Lorenzo Simonelli — Chairman and Chief Executive Officer

Yes, sure. And Chase, I firstly start by saying we’re really pleased with the progress we made in 2022, which was a significant increase from 2021. And as we look at 2023, again, we believe we can achieve around $400 million of new energy orders. And we’re seeing the early stages of development within CCUS, hydrogen. They are likely to be lumpy. But as you said, there’s been legislation that has come into place. And the Inflation Reduction Act in the United States is helping to firm up that outlook, if anything, starting to pull forward some projects. We do anticipate that Europe may bring in some legislation to help spur the energy transition as we go forward. So over the next three to four years, the new energy content should be around 10% of our gas tech orders. And as we stated previously, we believe by the end of the decade, new energy orders should be in the range of $6 billion to $7 billion. And if you think about the middle of the decade, new energy representing about 10% of our gas tech orders and then accelerates through the balance of the second half of the decade. So direction of trial is clear. We’ve got the investments in place into the new tech and feel good about the way in which the market segment is really creating on the back of some of the legislation.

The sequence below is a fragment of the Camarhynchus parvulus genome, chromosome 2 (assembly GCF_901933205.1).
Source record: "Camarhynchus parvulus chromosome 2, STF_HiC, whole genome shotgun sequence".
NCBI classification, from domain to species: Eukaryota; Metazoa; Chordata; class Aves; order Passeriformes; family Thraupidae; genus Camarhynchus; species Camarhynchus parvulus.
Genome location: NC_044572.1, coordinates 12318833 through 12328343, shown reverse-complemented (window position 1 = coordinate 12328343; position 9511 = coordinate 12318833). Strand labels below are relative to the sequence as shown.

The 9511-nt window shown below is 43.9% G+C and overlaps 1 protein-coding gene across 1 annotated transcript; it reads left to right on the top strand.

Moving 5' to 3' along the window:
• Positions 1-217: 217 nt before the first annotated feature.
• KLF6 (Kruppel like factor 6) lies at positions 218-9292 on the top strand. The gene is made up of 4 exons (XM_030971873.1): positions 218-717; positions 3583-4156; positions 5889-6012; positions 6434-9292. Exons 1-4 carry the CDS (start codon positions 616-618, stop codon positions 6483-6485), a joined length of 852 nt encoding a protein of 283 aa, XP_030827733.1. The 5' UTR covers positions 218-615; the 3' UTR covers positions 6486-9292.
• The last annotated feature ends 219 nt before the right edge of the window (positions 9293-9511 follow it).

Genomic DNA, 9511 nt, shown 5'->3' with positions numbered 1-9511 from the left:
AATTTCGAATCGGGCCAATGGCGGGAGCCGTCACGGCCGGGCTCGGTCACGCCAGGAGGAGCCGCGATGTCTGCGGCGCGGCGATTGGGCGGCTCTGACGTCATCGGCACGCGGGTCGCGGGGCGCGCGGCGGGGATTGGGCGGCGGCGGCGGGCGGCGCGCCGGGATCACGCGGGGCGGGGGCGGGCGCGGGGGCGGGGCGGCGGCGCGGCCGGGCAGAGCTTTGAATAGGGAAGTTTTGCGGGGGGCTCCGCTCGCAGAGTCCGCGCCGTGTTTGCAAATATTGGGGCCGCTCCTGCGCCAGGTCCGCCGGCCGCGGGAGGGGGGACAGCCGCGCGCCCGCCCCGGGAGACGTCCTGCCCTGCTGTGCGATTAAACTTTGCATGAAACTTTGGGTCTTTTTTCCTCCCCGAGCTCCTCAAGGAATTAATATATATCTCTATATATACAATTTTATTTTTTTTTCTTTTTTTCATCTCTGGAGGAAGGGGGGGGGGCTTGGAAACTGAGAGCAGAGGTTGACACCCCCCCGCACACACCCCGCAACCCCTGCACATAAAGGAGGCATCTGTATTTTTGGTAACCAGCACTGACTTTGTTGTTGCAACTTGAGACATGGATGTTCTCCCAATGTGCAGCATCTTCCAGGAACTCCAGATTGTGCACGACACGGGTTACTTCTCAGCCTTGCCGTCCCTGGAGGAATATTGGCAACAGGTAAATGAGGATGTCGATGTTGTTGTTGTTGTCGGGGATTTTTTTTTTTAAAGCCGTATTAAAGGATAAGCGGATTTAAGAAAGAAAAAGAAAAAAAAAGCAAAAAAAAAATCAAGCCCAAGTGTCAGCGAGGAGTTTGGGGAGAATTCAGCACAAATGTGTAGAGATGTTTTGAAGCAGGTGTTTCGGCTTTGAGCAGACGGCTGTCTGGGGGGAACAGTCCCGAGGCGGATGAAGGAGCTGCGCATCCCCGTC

Chase Mulvehill — Bank of America — Analyst

All right. Good news. Thanks for the color. I’ll turn it back over.

Operator

Our next question comes from Arun Jayaram with JPMorgan. Your line is open.

Arun Jayaram — JPMorgan — Analyst